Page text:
Rory McIlroy rediscovers his mojo with a sparkling 65 in Dubai

‘I’ve got my game back’: Rory McIlroy rediscovers his mojo with a sparkling 65 at the DP World Tour Championship as Northern Irishman sends out warning to his rivals

  • Rory McIlroy rediscovered his mojo at the DP World Tour Championship
  • The Northern Irishman hit a sensational seven-under-par 65 in round one
  • The defiant 32-year-old said ‘I have got my game back’ in a warning to his rivals 

Two days after his withering rebuke of Greg Norman, Rory McIlroy dismantled the Earth course designed by the Australian and then announced to the world: ‘I’ve got my game back.’

This was comparable to those days of yore when the Northern Irishman made golf look ridiculously easy and how exciting for the sport that he believes he is on the cusp of a renaissance.

As he waited to hole his short birdie putt at the 18th, McIlroy surveyed the large leaderboard to discover that the seven-under par 65 he was about to complete was good enough for a two-stroke lead in the first round of the DP World Tour Championship.

Rory McIlroy has found his mojo with a strong first round at the DP World Tour Championship 

Regarding the season-long Race to Dubai, it was not good news for the trio of Englishmen whose hopes of winning were already slim. 

Matt Fitzpatrick, Tyrrell Hatton and Paul Casey did well with rounds of 70 but they need to win to have any chance, so the sight of McIlroy in his pomp was the last thing they needed to see. Leader Collin Morikawa scored a 68 to strengthen his hold while his nearest pursuer, fellow American Billy Horschel, could only manage a 74.

McIlroy laughed when asked whether he preferred playing Norman-designed courses to Norman-led world tours. ‘He hasn’t got a world tour,’ he said mockingly about the Saudi-financed project fronted by Norman that has still to announce its first signing.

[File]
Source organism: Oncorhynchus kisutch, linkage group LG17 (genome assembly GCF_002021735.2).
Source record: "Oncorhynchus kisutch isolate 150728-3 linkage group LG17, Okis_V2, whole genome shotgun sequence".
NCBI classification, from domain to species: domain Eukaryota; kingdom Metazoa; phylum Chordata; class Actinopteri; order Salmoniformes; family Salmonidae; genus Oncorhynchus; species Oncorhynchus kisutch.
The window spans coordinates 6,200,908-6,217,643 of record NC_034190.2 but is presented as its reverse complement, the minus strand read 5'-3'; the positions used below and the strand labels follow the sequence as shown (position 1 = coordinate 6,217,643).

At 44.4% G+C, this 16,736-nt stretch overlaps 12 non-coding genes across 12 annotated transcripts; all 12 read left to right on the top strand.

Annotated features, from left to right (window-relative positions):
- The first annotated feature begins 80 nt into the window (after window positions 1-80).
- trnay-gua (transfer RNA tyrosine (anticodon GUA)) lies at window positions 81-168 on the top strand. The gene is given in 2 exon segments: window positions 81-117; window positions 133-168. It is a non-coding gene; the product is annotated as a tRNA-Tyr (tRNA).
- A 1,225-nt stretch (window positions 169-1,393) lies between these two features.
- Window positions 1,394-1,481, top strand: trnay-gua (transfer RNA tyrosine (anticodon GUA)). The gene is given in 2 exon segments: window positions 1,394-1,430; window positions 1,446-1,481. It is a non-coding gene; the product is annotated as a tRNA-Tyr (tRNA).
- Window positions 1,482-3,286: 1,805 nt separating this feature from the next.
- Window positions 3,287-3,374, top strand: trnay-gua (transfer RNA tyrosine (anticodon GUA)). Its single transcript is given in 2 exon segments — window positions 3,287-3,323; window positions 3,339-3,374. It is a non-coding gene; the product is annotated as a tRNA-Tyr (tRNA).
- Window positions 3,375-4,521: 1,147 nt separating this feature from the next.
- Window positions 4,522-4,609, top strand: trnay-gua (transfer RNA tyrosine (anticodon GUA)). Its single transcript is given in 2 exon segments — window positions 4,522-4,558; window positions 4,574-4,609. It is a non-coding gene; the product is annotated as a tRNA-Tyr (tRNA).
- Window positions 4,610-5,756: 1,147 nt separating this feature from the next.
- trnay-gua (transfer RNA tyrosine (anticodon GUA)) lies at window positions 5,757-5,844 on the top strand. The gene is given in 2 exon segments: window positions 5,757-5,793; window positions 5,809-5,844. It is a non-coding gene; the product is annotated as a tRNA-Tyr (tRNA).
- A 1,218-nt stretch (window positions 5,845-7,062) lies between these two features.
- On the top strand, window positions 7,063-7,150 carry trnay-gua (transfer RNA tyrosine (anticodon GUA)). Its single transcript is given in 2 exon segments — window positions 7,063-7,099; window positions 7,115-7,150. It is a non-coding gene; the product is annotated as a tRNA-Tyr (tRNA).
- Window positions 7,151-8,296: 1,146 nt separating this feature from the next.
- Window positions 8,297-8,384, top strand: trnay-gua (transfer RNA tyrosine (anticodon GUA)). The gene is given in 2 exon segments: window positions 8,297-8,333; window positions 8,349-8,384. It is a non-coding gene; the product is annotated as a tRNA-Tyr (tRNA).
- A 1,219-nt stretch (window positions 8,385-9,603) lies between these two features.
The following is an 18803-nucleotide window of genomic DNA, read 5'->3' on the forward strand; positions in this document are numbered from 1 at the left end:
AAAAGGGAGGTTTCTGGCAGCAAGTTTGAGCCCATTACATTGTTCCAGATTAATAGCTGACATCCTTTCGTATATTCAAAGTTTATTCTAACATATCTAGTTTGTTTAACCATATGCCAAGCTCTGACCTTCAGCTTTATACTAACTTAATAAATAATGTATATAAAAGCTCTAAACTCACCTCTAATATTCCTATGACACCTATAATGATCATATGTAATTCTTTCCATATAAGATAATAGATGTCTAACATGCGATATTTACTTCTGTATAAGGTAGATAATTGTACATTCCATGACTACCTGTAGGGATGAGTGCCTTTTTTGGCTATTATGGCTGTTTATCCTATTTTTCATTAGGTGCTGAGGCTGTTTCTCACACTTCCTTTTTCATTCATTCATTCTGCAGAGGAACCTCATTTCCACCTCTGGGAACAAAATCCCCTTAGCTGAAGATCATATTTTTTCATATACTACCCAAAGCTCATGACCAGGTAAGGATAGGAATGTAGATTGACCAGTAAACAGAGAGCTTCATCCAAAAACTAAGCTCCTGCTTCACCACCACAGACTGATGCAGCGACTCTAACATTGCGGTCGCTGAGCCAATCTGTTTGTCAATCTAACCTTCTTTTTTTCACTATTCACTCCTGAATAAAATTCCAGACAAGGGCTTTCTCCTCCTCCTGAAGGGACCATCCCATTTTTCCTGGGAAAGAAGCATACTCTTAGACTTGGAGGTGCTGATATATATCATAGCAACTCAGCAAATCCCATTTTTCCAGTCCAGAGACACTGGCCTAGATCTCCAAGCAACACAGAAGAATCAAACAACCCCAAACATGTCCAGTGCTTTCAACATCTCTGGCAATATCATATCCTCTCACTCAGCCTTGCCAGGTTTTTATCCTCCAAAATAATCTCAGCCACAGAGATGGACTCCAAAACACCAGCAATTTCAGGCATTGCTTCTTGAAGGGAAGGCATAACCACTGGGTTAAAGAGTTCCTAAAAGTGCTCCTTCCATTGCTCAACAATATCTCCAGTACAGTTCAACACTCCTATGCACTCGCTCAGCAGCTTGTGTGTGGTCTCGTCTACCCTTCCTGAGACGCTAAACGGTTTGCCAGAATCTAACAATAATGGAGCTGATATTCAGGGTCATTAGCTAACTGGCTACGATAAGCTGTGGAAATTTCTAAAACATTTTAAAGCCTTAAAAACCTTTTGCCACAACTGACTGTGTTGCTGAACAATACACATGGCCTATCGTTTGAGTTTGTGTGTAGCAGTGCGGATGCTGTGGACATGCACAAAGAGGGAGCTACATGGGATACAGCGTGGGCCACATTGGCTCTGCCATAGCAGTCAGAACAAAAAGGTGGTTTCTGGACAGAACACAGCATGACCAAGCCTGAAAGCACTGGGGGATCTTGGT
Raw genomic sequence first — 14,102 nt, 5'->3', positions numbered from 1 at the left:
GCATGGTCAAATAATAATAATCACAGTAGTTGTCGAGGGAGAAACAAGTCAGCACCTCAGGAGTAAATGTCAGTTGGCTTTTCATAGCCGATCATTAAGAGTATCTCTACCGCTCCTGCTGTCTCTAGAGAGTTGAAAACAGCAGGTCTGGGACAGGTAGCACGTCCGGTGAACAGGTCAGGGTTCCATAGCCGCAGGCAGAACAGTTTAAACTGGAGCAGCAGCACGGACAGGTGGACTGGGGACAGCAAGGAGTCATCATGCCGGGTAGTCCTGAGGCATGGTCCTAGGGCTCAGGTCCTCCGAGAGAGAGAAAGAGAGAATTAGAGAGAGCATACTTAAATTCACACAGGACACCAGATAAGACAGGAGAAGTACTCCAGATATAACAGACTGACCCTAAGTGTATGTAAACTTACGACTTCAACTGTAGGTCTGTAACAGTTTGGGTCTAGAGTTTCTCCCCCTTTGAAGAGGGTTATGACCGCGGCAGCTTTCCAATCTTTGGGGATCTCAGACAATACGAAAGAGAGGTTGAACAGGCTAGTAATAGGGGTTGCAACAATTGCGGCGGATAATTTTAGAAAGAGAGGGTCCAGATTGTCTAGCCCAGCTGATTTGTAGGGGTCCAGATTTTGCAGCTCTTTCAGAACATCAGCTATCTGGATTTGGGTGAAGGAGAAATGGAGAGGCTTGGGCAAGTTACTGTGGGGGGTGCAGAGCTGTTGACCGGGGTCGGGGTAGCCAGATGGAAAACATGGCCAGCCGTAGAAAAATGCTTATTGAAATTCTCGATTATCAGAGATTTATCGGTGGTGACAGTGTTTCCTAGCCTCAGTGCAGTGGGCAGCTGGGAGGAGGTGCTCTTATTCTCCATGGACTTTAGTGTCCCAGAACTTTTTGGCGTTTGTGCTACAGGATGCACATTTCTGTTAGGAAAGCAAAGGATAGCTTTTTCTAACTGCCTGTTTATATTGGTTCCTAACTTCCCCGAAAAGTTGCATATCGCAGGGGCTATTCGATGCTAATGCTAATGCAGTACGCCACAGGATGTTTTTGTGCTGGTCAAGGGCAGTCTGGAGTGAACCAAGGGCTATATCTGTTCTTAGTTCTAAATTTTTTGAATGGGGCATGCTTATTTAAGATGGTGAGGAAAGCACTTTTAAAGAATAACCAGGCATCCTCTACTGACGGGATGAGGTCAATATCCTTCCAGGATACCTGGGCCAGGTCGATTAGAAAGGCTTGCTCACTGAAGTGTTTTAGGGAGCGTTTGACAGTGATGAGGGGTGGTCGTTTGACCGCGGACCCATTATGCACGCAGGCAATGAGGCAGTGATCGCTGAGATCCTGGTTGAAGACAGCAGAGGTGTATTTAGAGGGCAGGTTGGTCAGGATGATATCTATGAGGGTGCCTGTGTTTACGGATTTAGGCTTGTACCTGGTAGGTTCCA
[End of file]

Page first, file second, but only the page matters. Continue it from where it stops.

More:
The Northern Irishman hit a sensational seven-under-par 65 in the opening round in Dubai

A sure indication that McIlroy’s mojo was back came as early as the par-five second, where he hit his second shot so flush it carried a greenside bunker and finished 8ft away.

He knocked in the eagle putt, part of a scintillating first 10 holes covered in six under. There was even a shot for the cameras at the 18th, a flop wedge from a tight lie to 3ft that drew rapturous applause. 

What a contrast to the tortured soul at the Ryder Cup. McIlroy parted company afterwards with coach Pete Cowen and resolved to work it out by himself.

‘I’m a big boy, I’ve been around the block and shouldn’t be looking to others to fix my problems,’ he said. ‘I’ve assumed responsibility, had the win in Las Vegas and it was good again today. I feel like I’ve got my game back.’

A true measure might come if the tournament develops into a showdown with Morikawa, the pick of the gilded young Americans who have rather stolen McIlroy’s thunder. What a time it would be for McIlroy to steal a little of that thunder back.

The 32-year-old said: ‘I’ve got my game back’ in a clear warning message to his rivals

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